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jazz +‎ -y


  • IPA(key): /ˈdʒæzi/
  • (file)
  • Rhymes: -æzi


jazzy (comparative jazzier, superlative jazziest)

  1. In the style of jazz.
  2. Flashy or showy.
  3. Lacking focus; jittery or jangly.
    • 1996, Daniel J. Wideman & Rohan B. Preston, Soulfires: Young Black Men on Love and Violence, page 189:
      Your mother-of-pearl teeth, hard thighs, heaving ribcage — The smooth back of your adolescent neck, Your hot testicles swimming with future generations, And that rhinoceros horn there that makes you shiver all jazzy — You are where I get my fantasies, nigra.
    • 2005, Peter Thomas, The Den of the Assassin, →ISBN, page 247:
      John was waiting in the health club's juice bar, wearing a gray pinstriped Oxford suit and a blue Hermes tie. "You look all jazzy," Tyler said as he approached his partner. "I got you a cup of coffee."
    • 2016, Laurence Fearnley, The Quiet Spectacular, →ISBN, page 109:
      The letters seemed to go all jazzy on her and then they kept shifting, changing direction and making new patterns that she couldn't recognize.





Borrowed from English jazzy.


  • IPA(key): /ˈdʒɛ.zi/
  • Hyphenation: jaz‧zy


jazzy (comparative jazzyer, superlative jazzyest)

  1. jazzy (in the style of jazz)


Inflection of jazzy
uninflected jazzy
inflected jazzy
comparative jazzyer
positive comparative superlative
predicative/adverbial jazzy jazzyer het jazzyest
het jazzyeste
indefinite m./f. sing. jazzy jazzyere jazzyeste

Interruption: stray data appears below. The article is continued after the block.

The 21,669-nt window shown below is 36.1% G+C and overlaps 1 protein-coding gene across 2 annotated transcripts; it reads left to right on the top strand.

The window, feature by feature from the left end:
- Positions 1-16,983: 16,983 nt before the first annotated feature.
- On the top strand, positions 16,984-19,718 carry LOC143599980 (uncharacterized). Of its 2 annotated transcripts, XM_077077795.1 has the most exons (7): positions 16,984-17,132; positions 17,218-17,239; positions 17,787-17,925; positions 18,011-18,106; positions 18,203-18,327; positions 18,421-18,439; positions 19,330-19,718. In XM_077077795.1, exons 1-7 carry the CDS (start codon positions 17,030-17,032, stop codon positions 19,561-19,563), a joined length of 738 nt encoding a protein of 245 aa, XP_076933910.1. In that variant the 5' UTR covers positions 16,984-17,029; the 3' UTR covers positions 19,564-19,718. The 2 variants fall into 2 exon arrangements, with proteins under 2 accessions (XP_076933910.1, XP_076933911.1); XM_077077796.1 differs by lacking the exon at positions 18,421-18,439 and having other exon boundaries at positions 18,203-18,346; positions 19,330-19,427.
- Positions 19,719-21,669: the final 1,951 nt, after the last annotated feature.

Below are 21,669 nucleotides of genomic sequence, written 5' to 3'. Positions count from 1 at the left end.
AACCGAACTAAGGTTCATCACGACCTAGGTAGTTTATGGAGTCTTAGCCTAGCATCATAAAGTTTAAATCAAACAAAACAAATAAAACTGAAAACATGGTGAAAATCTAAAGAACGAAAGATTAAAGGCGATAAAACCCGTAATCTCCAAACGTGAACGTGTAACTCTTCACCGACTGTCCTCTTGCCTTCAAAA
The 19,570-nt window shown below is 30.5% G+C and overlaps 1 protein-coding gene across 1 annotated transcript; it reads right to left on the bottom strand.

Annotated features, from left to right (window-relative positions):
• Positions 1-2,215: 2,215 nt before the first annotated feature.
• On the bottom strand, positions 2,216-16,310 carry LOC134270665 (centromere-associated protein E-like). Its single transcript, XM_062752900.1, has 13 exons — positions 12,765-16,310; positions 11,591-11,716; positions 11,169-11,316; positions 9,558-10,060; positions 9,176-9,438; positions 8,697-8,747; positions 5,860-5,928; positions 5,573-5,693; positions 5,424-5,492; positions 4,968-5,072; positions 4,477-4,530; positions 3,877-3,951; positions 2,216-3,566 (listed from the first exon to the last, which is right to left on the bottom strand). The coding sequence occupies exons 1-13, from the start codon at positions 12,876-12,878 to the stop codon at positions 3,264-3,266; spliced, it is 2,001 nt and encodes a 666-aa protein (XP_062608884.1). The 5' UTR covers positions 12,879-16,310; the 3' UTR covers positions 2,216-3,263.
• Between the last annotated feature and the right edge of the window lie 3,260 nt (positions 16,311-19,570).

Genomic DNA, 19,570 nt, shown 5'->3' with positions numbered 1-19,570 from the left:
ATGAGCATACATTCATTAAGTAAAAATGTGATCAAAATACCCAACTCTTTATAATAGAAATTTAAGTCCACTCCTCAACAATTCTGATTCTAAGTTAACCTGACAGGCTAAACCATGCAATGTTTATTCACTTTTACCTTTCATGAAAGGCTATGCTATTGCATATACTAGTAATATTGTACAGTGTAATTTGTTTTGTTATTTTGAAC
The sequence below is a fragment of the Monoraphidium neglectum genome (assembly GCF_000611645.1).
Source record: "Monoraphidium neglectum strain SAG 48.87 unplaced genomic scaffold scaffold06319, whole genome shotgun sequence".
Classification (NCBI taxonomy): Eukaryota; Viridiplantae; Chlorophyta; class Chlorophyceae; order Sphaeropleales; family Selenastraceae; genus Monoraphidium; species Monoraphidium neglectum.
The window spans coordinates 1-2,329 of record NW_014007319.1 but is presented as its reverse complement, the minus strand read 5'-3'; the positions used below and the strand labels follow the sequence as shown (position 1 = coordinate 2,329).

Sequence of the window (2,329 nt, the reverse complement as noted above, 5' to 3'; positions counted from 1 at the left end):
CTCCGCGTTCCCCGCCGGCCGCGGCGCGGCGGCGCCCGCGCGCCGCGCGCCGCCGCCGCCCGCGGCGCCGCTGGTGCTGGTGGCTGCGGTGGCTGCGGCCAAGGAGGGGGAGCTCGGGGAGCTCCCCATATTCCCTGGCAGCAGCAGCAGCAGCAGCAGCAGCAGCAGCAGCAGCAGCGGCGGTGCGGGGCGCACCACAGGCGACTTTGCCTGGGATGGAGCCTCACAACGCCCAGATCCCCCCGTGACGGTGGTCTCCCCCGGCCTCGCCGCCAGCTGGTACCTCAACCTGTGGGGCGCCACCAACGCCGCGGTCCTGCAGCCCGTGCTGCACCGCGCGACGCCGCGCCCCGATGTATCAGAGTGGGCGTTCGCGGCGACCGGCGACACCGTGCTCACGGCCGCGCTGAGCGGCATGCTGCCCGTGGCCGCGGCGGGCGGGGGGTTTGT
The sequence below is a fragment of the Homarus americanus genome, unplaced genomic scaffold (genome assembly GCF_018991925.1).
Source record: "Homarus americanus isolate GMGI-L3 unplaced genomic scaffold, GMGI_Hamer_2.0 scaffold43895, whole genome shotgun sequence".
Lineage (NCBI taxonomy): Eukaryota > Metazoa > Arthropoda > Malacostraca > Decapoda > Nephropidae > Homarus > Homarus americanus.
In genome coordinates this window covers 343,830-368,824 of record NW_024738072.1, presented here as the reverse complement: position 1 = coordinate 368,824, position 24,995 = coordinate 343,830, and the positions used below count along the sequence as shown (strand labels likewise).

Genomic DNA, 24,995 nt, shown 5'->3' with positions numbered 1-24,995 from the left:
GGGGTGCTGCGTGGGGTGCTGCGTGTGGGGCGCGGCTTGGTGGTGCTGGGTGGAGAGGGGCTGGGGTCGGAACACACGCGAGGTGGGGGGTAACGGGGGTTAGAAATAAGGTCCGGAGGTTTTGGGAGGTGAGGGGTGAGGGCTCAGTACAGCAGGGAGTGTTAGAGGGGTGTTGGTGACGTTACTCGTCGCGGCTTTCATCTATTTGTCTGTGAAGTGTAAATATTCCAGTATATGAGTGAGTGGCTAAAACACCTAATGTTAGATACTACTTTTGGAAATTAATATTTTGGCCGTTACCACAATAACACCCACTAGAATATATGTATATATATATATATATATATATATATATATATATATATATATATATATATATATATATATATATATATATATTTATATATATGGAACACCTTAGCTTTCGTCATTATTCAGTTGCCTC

n. sing. jazzy jazzyer jazzyeste
plural jazzy jazzyere jazzyeste
definite jazzy jazzyere jazzyeste
partitive jazzyers



Unadapted borrowing from English jazzy.


  • IPA(key): (everywhere but Argentina and Uruguay) /ˈʝasi/, [ˈɟ͡ʝa.si]
  • IPA(key): (Buenos Aires and environs) /ˈʃasi/, [ˈʃa.si]
  • IPA(key): (elsewhere in Argentina and Uruguay) /ˈʒasi/, [ˈʒa.si]


jazzy (invariable)

  1. (rare) jazzy
    • 2015, Luis Ángel Rico Tejedor, Turbo Manual de Guitarra Eléctrica v2.0, Ociosu, page 150:
      Para dar un sonido más “jazzy” a la progresión el acorde A7 lo tocaremos con la quinta aumentada (A7♯5), y en lugar de acordes de séptima dominante, usaremos acordes de novena.
      (please add an English translation of this quote)
    • 2012 May 15, Jorge Letelier, “Andrea Tessa lanza disco con arreglos swing y una big band de 50 músicos”, in La Tercera[1]:
      Y el título, más que el género, se refiere a un estado de ánimo: «Lo que me gusta del título es que jazzy quiere decir chispeante. Eso se ajusta al disco», afirma la ex conductora de TV.
      (please add an English translation of this quote)
    • 2017 September 5, Diego A. Manrique, “Muere Walter Becker, mitad del enigmático proyecto Steely Dan”, in El País[2]:
      Gracias a su estudio particular, Becker volvió discretamente a la actividad, con la producción de artistas de querencia jazzy como Michael Franks o Ricki Lee Jones.
      (please add an English translation of this quote)

Related terms[edit]

Usage notes[edit]

According to Royal Spanish Academy (RAE) prescriptions, unadapted foreign words should be written in italics in a text printed in roman type, and vice versa, and in quotation marks in a manuscript text or when italics are not available. In practice, this RAE prescription is not always followed.